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Protesters target Occidental

Times Staff Writer

Shareholders of Occidental Petroleum Corp. gathered Friday to hear details behind another great year in the oil business. But the celebratory mood didn’t last.

A group from Peru and a handful of celebrities took to the microphones during Occidental’s annual meeting to accuse the oil company of causing and then ignoring pervasive health and environmental problems in a remote region of the Amazon where Occidental drilled for 30 years.

The group, which has met with Occidental repeatedly over the years, set a Monday deadline for a response from the oil company. After that, the Peruvians will file a lawsuit against Occidental, said Marco Simons, legal director for EarthRights International.

Tomas Maynas Carijano, identified as a spiritual elder for the Achuar people of northeastern Peru, provided a sharp contrast to the well-heeled investors. Adorned with traditional seed necklaces and a headdress made from red and yellow toucan feathers, he spoke for several minutes in his native language, and actress Daryl Hannah read his translated comments.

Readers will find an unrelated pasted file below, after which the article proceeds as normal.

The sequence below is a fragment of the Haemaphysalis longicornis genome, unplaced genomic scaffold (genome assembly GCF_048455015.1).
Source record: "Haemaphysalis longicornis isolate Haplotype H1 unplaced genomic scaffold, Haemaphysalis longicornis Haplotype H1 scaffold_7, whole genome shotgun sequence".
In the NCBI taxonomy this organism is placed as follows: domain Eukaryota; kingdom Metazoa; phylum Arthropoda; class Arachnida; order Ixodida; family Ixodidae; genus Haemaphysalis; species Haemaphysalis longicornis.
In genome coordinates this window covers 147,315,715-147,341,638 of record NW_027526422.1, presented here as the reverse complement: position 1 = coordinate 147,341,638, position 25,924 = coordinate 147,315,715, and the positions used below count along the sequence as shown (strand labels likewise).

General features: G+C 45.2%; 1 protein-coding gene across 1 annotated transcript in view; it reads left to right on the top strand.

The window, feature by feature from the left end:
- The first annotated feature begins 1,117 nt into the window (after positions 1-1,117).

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“We are dying because of the contamination you caused in our lands,” Carijano said, gesturing toward Chief Executive Ray Irani. “We cannot eat the fish; we cannot drink the water. It’s all toxic. You, Oxy, need to clean up the mess you left.”

Occidental, which drew oil from the Corrientes River region in Peru starting in the 1970s, sold the operations to Argentine oil company Pluspetrol in 1999. The company still owns drilling rights to 6.3 million acres in the country -- blocks that it tried to sell late last year in a deal that later collapsed.

“We respect their right to take legal action,” said Richard Kline, spokesman for the Westwood-based company. “However, we’re confident that any impartial review of the facts will show that we operated in an environmentally sound and sensitive manner, in compliance with the law.”

Groups supporting the Achuar released a report this week that they said lends credibility to their claims. After hearing from several speakers, Irani said, “We want to meet and get the facts from you.”

elizabeth.douglass@latimes.com


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